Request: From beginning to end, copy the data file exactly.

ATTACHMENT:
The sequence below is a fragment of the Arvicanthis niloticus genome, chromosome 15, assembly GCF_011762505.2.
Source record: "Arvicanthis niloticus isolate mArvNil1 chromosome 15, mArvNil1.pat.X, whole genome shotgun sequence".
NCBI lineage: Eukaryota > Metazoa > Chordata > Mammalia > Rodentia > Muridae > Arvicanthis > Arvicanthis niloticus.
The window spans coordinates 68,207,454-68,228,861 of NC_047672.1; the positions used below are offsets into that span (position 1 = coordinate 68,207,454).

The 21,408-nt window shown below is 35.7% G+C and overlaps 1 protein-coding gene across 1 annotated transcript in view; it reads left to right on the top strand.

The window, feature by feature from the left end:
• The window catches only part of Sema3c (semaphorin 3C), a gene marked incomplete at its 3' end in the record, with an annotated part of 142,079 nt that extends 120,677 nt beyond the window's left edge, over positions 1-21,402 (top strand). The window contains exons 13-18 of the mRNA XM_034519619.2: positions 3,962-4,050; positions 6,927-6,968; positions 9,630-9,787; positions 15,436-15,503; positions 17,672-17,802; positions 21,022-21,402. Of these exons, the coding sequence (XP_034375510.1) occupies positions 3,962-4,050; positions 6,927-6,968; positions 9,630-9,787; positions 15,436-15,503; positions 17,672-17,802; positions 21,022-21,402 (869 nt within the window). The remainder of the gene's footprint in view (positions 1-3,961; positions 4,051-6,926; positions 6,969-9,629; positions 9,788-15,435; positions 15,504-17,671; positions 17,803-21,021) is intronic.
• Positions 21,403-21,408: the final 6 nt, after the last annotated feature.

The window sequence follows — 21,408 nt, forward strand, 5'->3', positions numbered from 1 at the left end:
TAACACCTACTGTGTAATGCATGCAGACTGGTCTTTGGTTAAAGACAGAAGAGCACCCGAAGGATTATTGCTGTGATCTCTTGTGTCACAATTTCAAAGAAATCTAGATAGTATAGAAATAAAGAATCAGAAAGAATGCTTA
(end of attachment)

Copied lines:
The sequence below is a fragment of the Arvicanthis niloticus genome, chromosome 15, assembly GCF_011762505.2.
Source record: "Arvicanthis niloticus isolate mArvNil1 chromosome 15, mArvNil1.pat.X, whole genome shotgun sequence".
NCBI lineage: Eukaryota > Metazoa > Chordata > Mammalia > Rodentia > Muridae > Arvicanthis > Arvicanthis niloticus.
The window spans coordinates 68,207,454-68,228,861 of NC_047672.1; the positions used below are offsets into that span (position 1 = coordinate 68,207,454).

The 21,408-nt window shown below is 35.7% G+C and overlaps 1 protein-coding gene across 1 annotated transcript in view; it reads left to right on the top strand.

The window, feature by feature from the left end:
• The window catches only part of Sema3c (semaphorin 3C), a gene marked incomplete at its 3' end in the record, with an annotated part of 142,079 nt that extends 120,677 nt beyond the window's left edge, over positions 1-21,402 (top strand). The window contains exons 13-18 of the mRNA XM_034519619.2: positions 3,962-4,050; positions 6,927-6,968; positions 9,630-9,787; positions 15,436-15,503; positions 17,672-17,802; positions 21,022-21,402. Of these exons, the coding sequence (XP_034375510.1) occupies positions 3,962-4,050; positions 6,927-6,968; positions 9,630-9,787; positions 15,436-15,503; positions 17,672-17,802; positions 21,022-21,402 (869 nt within the window). The remainder of the gene's footprint in view (positions 1-3,961; positions 4,051-6,926; positions 6,969-9,629; positions 9,788-15,435; positions 15,504-17,671; positions 17,803-21,021) is intronic.
• Positions 21,403-21,408: the final 6 nt, after the last annotated feature.

The window sequence follows — 21,408 nt, forward strand, 5'->3', positions numbered from 1 at the left end:
TAACACCTACTGTGTAATGCATGCAGACTGGTCTTTGGTTAAAGACAGAAGAGCACCCGAAGGATTATTGCTGTGATCTCTTGTGTCACAATTTCAAAGAAATCTAGATAGTATAGAAATAAAGAATCAGAAAGAATGCTTA